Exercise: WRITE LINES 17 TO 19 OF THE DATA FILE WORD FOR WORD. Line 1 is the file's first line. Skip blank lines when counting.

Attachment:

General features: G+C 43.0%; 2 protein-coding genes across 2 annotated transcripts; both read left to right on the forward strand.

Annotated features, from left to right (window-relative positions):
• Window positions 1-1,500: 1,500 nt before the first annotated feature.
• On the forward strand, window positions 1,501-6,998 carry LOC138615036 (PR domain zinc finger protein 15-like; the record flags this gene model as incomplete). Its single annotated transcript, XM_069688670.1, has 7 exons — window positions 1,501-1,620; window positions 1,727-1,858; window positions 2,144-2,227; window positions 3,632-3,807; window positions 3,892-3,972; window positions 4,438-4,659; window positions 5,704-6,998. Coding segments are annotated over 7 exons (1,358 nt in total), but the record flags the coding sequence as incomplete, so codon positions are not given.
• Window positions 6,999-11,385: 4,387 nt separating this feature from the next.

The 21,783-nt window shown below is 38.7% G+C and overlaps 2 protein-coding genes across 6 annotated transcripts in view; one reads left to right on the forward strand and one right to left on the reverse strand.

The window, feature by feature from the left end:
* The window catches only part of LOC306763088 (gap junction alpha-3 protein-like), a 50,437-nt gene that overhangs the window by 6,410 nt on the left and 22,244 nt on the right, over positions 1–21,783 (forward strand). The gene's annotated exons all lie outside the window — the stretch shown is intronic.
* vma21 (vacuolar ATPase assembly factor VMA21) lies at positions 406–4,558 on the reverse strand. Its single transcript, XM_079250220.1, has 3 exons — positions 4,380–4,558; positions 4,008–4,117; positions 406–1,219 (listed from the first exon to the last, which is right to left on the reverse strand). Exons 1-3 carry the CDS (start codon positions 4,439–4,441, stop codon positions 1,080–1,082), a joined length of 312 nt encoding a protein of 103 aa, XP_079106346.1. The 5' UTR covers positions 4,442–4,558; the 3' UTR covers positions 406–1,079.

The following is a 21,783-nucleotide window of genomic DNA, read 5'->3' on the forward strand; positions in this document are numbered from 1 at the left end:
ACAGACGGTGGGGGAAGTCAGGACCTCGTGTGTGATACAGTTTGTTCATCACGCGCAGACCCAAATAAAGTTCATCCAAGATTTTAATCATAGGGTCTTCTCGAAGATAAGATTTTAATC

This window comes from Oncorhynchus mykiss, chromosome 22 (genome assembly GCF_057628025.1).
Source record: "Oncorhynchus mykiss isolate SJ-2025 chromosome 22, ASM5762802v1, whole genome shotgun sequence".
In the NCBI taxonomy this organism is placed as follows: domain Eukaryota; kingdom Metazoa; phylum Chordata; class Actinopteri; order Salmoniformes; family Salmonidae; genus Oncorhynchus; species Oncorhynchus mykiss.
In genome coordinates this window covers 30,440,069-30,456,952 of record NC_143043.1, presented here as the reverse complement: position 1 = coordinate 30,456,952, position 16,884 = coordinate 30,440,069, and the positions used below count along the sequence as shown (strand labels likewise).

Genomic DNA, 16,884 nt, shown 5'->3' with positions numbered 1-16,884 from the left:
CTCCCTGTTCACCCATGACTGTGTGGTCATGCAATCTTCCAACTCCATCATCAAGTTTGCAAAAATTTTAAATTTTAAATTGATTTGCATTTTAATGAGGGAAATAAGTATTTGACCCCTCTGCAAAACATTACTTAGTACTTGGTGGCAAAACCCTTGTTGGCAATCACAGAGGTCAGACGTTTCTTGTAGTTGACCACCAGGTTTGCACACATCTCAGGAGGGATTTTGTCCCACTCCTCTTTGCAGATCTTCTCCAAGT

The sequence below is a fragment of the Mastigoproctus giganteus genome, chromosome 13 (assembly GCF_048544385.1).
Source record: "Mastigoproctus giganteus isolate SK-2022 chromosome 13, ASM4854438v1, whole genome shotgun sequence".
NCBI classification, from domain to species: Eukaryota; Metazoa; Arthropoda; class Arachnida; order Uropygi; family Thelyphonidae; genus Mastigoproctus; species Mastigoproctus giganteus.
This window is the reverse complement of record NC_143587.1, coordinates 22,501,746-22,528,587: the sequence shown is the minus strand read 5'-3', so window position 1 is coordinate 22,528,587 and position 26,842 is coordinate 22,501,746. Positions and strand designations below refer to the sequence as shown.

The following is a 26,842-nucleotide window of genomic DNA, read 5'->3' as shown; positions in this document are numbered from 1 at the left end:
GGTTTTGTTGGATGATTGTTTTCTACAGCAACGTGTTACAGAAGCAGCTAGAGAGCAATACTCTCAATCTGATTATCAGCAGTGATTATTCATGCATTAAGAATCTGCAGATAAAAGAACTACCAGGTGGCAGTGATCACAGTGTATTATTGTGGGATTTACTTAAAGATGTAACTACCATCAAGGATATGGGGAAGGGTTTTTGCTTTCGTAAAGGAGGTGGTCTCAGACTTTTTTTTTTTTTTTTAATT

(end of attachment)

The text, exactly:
CTCCCTGTTCACCCATGACTGTGTGGTCATGCAATCTTCCAACTCCATCATCAAGTTTGCAAAAATTTTAAATTTTAAATTGATTTGCATTTTAATGAGGGAAATAAGTATTTGACCCCTCTGCAAAACATTACTTAGTACTTGGTGGCAAAACCCTTGTTGGCAATCACAGAGGTCAGACGTTTCTTGTAGTTGACCACCAGGTTTGCACACATCTCAGGAGGGATTTTGTCCCACTCCTCTTTGCAGATCTTCTCCAAGT

The sequence below is a fragment of the Mastigoproctus giganteus genome, chromosome 13 (assembly GCF_048544385.1).
Source record: "Mastigoproctus giganteus isolate SK-2022 chromosome 13, ASM4854438v1, whole genome shotgun sequence".